It was great talking to Koni about his experience with Xobni.  If you’re interested in hearing more about ROW Adventures, check out their Facebook fan page.  And, as always, if you’re interested in being interviewed for One User Per Week (and gaining eternal Internet glory, as well as a free Xobni t-shirt), comment on this post and let me know.

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*If you’re looking for a beautiful, slightly-off-the-beaten-path spot to visit in the U.S., you could do a lot worse than Coeur d’Alene.  “Barbara Walters called the city ‘a little slice of Heaven’ and included it in her list of most fascinating places to visit.”

One User Per Week BlackBerry Edition, feat. Nan Palmero

nan palmero fw

Now that the public has had access to Xobni for BlackBerry for a few weeks, I thought it would be an opportune moment to feature a user of the new mobile app in our One User Per Week blog series.  I asked Tyler, who heads up our alpha forum, to put out an interview request to those who had been testers, and I was surprised that I recognized the name of the first respondent: Nan Palmero, the winner of last year’s holiday letter-writing contest.  Eager to learn more about Nan and hear a seasoned Xobni for Outlook user’s thoughts on Xobni for BlackBerry, I gave him a call this morning.

Many email accounts, many contacts

Nan’s day job is “Chief Inspiration Officer” at Sales By 5, a position in which, as the name suggests, he performs many typical duties of a CIO, including evaluating new technology for the company (not coincidentally, everyone there uses Xobni for Outlook), as well as internal and external team building, crafting marketing messages for clients, and a variety of other roles.  As though playing the part of inspiring all of the employees within his organization as well as clients doesn’t keep him (and his BlackBerry) busy enough, Nan also works as a contributing writer for BlackBerry Cool, a leading blog within the BB community.  With unique email accounts from these two positions, as well as a personal Gmail account, all feeding into his BlackBerry, staying on top of saving contact information in the phone is a real pain point for him.  While the BlackBerry itself only keeps email from the last 60 days, Nan observed that Xobni’s ability to bring in contact info from all historical email allows users to “do a deep dive and find the contact that was otherwise lost.”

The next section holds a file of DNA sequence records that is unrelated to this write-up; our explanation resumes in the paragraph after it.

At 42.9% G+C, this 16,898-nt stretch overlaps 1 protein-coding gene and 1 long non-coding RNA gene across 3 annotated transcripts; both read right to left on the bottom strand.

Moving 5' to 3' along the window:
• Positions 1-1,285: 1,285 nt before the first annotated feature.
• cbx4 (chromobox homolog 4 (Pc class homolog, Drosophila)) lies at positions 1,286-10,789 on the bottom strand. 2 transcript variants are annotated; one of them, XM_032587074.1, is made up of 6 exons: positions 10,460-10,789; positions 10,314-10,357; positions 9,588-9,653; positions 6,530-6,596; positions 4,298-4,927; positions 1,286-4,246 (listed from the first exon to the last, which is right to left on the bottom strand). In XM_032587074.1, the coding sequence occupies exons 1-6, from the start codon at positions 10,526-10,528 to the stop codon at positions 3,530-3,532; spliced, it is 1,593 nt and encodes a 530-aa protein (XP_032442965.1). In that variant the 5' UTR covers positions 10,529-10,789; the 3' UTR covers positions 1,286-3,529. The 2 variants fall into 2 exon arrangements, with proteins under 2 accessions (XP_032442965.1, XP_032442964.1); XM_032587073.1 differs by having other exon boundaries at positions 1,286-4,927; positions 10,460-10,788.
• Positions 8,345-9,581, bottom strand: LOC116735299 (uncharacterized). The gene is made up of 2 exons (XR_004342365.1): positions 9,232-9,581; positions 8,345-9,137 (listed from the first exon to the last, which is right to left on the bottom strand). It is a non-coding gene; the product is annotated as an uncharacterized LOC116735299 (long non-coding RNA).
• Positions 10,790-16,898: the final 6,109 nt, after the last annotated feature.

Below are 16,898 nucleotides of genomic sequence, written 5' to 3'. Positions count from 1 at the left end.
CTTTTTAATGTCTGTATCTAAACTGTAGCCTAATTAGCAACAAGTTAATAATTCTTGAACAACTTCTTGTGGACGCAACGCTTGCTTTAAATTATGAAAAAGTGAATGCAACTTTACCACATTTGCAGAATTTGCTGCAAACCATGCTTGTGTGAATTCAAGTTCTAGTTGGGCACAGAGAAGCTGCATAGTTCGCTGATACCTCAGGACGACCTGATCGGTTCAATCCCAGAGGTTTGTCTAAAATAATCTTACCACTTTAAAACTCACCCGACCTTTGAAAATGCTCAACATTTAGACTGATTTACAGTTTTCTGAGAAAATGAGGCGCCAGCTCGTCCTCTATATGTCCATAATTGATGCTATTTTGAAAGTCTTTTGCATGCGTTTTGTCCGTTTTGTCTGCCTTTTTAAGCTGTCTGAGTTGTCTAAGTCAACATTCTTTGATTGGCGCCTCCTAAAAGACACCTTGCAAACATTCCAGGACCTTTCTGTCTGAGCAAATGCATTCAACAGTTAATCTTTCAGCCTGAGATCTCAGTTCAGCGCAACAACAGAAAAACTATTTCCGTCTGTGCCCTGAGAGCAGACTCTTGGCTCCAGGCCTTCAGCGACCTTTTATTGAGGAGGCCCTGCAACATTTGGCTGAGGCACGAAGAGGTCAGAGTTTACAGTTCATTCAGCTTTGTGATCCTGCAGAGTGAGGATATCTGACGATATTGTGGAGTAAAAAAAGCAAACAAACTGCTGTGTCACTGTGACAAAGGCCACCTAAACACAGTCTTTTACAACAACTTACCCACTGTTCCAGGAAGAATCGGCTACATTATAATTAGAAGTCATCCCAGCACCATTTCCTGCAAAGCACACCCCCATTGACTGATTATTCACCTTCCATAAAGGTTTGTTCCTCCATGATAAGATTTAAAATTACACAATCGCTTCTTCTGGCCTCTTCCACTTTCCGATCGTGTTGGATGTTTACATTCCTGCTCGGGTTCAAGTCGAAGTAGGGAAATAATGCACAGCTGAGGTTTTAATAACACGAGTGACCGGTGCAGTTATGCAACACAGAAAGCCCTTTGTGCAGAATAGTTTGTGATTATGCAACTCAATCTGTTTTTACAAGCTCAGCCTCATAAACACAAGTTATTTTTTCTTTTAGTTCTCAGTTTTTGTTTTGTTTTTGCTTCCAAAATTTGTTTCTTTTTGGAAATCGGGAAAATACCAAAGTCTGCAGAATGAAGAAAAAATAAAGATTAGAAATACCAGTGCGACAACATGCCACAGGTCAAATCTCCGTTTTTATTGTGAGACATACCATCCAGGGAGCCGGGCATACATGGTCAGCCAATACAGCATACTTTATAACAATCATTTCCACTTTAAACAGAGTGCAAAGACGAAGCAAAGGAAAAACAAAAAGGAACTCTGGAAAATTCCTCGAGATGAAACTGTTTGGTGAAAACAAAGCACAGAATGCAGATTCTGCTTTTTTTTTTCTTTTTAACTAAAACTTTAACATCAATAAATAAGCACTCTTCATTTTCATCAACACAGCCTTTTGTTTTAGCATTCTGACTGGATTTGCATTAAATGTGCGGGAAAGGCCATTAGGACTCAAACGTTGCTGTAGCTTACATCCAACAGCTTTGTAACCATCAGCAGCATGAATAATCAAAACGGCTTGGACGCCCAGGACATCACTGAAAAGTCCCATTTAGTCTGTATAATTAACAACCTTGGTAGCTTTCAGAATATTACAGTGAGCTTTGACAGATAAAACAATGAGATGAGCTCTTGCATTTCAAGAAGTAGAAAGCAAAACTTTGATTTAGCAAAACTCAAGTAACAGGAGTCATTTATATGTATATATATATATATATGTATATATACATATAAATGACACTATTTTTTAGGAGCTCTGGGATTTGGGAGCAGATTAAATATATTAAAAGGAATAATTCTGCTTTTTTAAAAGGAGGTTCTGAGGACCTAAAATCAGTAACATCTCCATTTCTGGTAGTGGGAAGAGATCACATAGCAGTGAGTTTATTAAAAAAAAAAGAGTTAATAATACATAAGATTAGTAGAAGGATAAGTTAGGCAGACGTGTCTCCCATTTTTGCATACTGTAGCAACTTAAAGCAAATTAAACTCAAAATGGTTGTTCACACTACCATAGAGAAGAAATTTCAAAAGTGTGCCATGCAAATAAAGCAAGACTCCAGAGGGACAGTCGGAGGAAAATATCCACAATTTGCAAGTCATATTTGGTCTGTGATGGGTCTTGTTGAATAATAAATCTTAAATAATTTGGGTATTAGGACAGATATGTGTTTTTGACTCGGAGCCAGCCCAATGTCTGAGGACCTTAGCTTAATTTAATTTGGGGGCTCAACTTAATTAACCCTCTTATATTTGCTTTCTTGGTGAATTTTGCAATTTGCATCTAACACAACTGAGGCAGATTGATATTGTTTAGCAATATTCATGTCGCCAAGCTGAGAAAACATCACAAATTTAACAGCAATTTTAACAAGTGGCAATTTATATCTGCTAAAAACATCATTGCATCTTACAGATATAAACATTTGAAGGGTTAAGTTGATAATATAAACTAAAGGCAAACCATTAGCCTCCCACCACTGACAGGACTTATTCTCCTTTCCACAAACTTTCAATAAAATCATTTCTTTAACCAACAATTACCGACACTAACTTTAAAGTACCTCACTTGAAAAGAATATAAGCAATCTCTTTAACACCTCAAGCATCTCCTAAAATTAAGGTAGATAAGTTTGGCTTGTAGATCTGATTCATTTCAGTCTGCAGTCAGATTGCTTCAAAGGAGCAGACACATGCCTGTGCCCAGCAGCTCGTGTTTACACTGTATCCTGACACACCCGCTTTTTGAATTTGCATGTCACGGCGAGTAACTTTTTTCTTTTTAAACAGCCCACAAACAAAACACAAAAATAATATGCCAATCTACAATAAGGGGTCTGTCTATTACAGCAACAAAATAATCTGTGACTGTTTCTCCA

Dodge awkward phone calls with Xobni for BlackBerry!

I asked Nan if there had been any instances during his use of Xobni for BlackBerry when it really came through for him in a notable way, and he did indeed have a story to share.  Recently he needed to arrange a lunch with an acquaintance with whom he knew he had exchanged emails in the past and whose contact info he could have sworn he had saved.  When he went to email her, her address was not autopopulating, and Nan feared that he would have to call her up and do the ol’ “I know we’ve emailed each other before, but I can’t…seem…to find…your address…” call.  Instead, Nan remembered that Xobni could pull up her email address instantly, even though he hadn’t saved it, and bam!–lunch scheduled, via email, and the world saw one fewer awkward phone call.

It was especially cool to hear Nan’s perspective on the BlackBerry app development process, as he is a BlackBerry power user as well as an alpha tester of Xobni for BB.  We really appreciate the support we get from him and all enthusiastic Xobni users–in fact, we count on it in order for our products to succeed.  If you’re interested in participating in a One User Per Week interview, leave a comment on this post, and I’ll be in touch.


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Xobni’s contact management products offer lightning fast email search and organization of your inbox, as well as an innovative and comprehensive address book for the mobile device.